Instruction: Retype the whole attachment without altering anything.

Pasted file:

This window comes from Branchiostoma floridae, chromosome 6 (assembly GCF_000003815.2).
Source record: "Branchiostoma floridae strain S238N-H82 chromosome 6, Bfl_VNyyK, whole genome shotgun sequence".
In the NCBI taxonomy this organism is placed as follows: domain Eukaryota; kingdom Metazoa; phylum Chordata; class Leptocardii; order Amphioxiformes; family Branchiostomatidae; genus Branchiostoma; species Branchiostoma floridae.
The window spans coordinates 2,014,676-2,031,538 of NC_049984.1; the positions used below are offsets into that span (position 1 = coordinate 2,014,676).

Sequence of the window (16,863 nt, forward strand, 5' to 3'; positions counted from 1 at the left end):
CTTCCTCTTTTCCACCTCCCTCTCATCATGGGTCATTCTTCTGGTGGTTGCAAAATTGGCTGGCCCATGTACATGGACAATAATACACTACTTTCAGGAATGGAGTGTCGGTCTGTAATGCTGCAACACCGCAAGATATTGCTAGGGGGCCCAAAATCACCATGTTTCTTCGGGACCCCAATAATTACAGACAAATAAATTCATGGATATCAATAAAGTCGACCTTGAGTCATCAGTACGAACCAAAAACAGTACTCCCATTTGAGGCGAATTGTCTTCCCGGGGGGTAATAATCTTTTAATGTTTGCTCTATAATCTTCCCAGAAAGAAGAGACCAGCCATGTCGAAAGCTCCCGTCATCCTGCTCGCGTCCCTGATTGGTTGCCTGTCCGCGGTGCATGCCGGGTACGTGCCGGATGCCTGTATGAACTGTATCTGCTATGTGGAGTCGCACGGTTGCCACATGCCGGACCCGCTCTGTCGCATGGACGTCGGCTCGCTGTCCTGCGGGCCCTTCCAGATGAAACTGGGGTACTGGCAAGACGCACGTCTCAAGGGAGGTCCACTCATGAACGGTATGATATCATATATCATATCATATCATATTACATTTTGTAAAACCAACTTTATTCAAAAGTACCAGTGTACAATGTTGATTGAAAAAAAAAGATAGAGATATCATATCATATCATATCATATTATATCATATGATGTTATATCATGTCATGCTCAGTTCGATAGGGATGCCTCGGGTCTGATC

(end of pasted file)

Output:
This window comes from Branchiostoma floridae, chromosome 6 (assembly GCF_000003815.2).
Source record: "Branchiostoma floridae strain S238N-H82 chromosome 6, Bfl_VNyyK, whole genome shotgun sequence".
In the NCBI taxonomy this organism is placed as follows: domain Eukaryota; kingdom Metazoa; phylum Chordata; class Leptocardii; order Amphioxiformes; family Branchiostomatidae; genus Branchiostoma; species Branchiostoma floridae.
The window spans coordinates 2,014,676-2,031,538 of NC_049984.1; the positions used below are offsets into that span (position 1 = coordinate 2,014,676).

Sequence of the window (16,863 nt, forward strand, 5' to 3'; positions counted from 1 at the left end):
CTTCCTCTTTTCCACCTCCCTCTCATCATGGGTCATTCTTCTGGTGGTTGCAAAATTGGCTGGCCCATGTACATGGACAATAATACACTACTTTCAGGAATGGAGTGTCGGTCTGTAATGCTGCAACACCGCAAGATATTGCTAGGGGGCCCAAAATCACCATGTTTCTTCGGGACCCCAATAATTACAGACAAATAAATTCATGGATATCAATAAAGTCGACCTTGAGTCATCAGTACGAACCAAAAACAGTACTCCCATTTGAGGCGAATTGTCTTCCCGGGGGGTAATAATCTTTTAATGTTTGCTCTATAATCTTCCCAGAAAGAAGAGACCAGCCATGTCGAAAGCTCCCGTCATCCTGCTCGCGTCCCTGATTGGTTGCCTGTCCGCGGTGCATGCCGGGTACGTGCCGGATGCCTGTATGAACTGTATCTGCTATGTGGAGTCGCACGGTTGCCACATGCCGGACCCGCTCTGTCGCATGGACGTCGGCTCGCTGTCCTGCGGGCCCTTCCAGATGAAACTGGGGTACTGGCAAGACGCACGTCTCAAGGGAGGTCCACTCATGAACGGTATGATATCATATATCATATCATATCATATTACATTTTGTAAAACCAACTTTATTCAAAAGTACCAGTGTACAATGTTGATTGAAAAAAAAAGATAGAGATATCATATCATATCATATCATATTATATCATATGATGTTATATCATGTCATGCTCAGTTCGATAGGGATGCCTCGGGTCTGATC